where {\Omega_\varepsilon =D \setminus \bigcup_i B_i(R_\varepsilon)} and denote by {u_\varepsilon} the solution. It can be proved easily that {u_\varepsilon} is bounded in {H_0^1(D)} and therefore it has a weakly convergent subsequence to a limit {u^*}. Denote by {u} the solution of the above problem when {\Omega_\varepsilon=D}. Then if the radii {r_\varepsilon} get too small then the holes dissappear, and {u^*=u}, if the radii {r_\varepsilon} are too big then {u^*=0}, but if we are in the critical case (in between the other two cases) then {u^*} is not a solution of the same system as above, but it satisfies an equation of the type

\displaystyle \begin{cases} -\Delta u+cu=f & \text{ in }\Omega_\varepsilon \\ u=0 & \text{ on }\partial D \end{cases}

For more details see for example Henrot, Pierre, Variation et Optimizsation de Formes, Proposition 3.2.11 and Exercise 3.8.

For this kind of problem we can define a convergence of domains in the following way: say that {\Omega_\varepsilon} {\gamma}-converges to {\Omega} if {u_\varepsilon \rightharpoonup u} where {u_\varepsilon} and {u} are the solutions of the corresponding systems. It turns out that this topology defined on {\{\Omega \subset D\}} is metrizable, but not compact. (see the example above) In 1987 Dal Maso and Mosco proved that the compactification of the above metric space under the {\gamma}-convergence is the space of capacitary measures, i.e. Borel measures with {\mu(E)=0} for every {E} with {\text{cap}(E)=0}.

This space has many good properties, and gives the existence of optimal shapes in this case. As it was seen in the above example, there are problems in which finding an optimal shape is impossible if we do not relax the problem a little bit. The problem is that the relaxed optimum is not really a shape, it is an imaginary object which in practice does not exist. Still, deriving some asymptotic behavior for the minimizing sequence can be of great use, because if we cannot achieve the minimum we can get as close as we want to it, and sometimes this is the best we can do.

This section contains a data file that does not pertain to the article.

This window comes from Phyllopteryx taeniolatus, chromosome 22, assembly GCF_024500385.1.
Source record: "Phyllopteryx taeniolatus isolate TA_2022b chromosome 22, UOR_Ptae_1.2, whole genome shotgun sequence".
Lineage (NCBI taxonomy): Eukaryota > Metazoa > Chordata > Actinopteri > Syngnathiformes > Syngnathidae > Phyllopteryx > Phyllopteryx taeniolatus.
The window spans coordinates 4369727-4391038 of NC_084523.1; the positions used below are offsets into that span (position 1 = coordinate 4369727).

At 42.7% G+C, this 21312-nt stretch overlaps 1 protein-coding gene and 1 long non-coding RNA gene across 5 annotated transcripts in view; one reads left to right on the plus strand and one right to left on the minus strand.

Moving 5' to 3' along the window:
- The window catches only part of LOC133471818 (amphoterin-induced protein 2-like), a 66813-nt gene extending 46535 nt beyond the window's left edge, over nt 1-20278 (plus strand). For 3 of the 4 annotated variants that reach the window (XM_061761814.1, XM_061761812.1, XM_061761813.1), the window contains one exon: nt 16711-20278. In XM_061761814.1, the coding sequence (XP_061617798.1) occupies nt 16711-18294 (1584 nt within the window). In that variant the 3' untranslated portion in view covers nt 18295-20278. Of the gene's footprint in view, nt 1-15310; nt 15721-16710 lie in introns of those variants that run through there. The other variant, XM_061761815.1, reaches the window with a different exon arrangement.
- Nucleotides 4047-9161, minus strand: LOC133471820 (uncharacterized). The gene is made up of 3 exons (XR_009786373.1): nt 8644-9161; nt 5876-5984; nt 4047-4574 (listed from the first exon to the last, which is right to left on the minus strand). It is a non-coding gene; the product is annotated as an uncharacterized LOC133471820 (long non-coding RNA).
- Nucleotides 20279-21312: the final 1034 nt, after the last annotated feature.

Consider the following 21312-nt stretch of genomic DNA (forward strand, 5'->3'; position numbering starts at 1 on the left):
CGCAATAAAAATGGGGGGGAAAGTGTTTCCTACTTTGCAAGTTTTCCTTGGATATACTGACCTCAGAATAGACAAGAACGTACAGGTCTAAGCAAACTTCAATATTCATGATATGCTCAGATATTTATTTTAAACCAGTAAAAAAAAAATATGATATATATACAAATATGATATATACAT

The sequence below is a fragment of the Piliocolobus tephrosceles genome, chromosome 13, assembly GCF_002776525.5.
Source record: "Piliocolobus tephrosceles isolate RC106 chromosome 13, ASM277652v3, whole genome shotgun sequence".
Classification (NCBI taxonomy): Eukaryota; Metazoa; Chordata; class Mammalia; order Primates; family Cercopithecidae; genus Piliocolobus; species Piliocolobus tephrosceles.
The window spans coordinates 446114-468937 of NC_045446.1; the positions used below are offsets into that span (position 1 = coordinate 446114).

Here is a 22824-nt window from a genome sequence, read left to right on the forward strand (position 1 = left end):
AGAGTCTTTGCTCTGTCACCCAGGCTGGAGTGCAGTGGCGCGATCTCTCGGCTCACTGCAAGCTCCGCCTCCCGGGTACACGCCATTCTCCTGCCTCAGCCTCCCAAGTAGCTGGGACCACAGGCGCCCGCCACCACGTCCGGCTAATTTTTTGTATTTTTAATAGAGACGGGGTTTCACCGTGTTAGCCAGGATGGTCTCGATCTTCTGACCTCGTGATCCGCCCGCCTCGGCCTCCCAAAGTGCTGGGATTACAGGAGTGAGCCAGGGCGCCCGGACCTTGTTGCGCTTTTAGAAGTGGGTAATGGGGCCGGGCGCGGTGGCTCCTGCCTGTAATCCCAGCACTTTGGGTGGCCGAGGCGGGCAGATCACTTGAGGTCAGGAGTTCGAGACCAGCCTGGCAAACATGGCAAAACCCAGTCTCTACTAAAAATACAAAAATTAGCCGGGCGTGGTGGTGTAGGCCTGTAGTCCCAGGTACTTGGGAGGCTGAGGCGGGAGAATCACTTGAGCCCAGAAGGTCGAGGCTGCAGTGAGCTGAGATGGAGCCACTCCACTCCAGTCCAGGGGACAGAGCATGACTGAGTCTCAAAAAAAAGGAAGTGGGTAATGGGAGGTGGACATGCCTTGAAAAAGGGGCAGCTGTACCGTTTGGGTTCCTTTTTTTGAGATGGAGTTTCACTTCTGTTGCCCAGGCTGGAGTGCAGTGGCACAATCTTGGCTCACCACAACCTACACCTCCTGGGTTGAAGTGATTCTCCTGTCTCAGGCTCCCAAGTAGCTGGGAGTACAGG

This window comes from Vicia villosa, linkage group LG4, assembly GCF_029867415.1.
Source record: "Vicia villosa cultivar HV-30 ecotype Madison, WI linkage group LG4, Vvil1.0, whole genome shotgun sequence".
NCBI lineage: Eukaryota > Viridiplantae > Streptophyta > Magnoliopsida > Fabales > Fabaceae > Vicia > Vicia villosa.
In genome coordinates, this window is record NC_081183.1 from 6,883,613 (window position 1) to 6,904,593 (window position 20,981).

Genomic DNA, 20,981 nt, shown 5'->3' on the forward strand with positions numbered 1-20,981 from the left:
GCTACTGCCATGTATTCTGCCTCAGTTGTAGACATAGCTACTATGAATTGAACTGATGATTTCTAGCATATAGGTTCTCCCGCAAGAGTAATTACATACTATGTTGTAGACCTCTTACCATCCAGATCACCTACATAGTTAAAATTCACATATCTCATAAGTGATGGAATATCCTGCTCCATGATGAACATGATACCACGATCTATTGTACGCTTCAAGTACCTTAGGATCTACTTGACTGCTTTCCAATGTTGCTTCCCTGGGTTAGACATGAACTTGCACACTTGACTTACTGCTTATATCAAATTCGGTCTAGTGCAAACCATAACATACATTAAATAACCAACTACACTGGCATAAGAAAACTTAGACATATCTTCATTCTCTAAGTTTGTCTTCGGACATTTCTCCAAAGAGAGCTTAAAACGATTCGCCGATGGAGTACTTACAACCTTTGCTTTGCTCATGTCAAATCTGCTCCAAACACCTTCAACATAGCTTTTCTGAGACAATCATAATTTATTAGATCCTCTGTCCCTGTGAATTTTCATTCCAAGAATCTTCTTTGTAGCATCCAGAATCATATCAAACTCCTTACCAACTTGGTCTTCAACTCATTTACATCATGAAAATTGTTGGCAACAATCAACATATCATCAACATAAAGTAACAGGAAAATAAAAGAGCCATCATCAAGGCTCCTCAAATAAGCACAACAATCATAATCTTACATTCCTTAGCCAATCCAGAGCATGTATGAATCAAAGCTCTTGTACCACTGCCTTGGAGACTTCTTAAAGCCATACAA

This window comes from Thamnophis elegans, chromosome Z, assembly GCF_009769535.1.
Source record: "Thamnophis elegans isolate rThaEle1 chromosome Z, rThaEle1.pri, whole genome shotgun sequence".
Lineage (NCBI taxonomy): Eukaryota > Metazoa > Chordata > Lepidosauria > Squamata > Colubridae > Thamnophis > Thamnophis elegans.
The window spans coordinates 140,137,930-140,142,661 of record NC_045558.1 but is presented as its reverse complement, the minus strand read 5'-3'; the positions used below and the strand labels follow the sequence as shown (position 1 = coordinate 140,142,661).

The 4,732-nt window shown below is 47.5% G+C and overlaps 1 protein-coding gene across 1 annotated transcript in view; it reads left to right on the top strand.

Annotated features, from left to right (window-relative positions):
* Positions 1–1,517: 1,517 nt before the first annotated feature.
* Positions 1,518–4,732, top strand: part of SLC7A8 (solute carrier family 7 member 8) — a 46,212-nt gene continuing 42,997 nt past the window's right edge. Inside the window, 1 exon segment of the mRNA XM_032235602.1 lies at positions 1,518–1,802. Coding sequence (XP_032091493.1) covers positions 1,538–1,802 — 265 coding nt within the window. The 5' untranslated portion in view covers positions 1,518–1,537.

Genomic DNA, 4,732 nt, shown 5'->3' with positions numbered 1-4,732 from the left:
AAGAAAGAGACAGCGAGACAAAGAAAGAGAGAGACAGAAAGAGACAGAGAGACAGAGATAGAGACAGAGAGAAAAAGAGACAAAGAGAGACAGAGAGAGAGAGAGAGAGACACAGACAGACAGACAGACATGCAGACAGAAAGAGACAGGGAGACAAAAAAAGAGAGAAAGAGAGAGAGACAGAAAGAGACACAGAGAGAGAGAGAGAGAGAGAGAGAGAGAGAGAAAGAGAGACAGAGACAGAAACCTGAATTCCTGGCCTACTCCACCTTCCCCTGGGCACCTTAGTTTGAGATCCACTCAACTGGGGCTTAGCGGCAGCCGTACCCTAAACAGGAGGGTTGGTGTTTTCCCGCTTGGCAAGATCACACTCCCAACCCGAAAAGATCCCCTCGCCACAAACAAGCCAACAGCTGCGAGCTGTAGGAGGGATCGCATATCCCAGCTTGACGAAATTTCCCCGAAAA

Another great class of shape optimization problems is Spectral Optimization. We know that the resolvent operator which associates to {f} the solution of the problem

\displaystyle \begin{cases} -\Delta u=f & \text{ in }\Omega \\ u=0 & \text{ on }\partial \Omega \end{cases}

is compact, and so it has a discrete spectrum

\displaystyle \lambda_1(\Omega)\leq \lambda_2(\Omega),... \rightarrow \infty.

Denote by {\lambda(\Omega)} the sequence of eigenvalues of the Laplace operator on {\Omega}. Then spectral optimization problem try to find the optimal shapes for functionals of the form

\displaystyle J(\Omega)= \phi(\lambda(\Omega)),

for example {J(\Omega)=\lambda_1(\Omega)}. The problems can be stated as

\displaystyle \min\{\phi(\lambda(\Omega)) : |\Omega|\leq m\}.

We know that the shape which minimizes {\lambda_1(\Omega)} is the ball (Faber-Krahn), the shape which minimizes {\lambda_2} is the union of two equal balls (Szego). Still there are many open problems in this domain; for example it is not known what the optimal shape for {\lambda_3} is even in dimension {2} where is conjectured to be a ball. The best shape for {\lambda_3} in dimension {3} is most likely not a ball, and for dimension greater than {3} the shape is unknown. Still there are some very general existence results like the following

(Buttazzo, Dal Maso) Suppose we have a function {\phi :\Bbb{R}^p \rightarrow \Bbb{R}} which is lower semicontinuous and non-decreasing with respect to every variable. Then the problem

\displaystyle \min_{\Omega \in \mathcal{A}_c} \phi (\lambda_1(\Omega),..,\lambda_p(\Omega))

has a solution where {\mathcal{A}_c= \{ \Omega \subset D : \Omega \text{ quasi-open}, |\Omega|=c\}} and {D} is a fixed bounded open set.

(Bucur, Buttazzo, Figuerido) Let {\phi : \overline{\Bbb{R}}^2 \rightarrow \Bbb{R}} be a lower semicontinuous function, {D} a given set and {c} a given constant. Then the problem

\displaystyle \min\{ \phi(\lambda_1(\Omega),\lambda_2(\Omega)) : \Omega \subset D, |\Omega|=c \}

has a solution.

A good reference for spectral optimization problem is A. Henrot, Extremum Problems for Eigenvalues of Elliptic Operators where many other results are presented, as well as many open problems.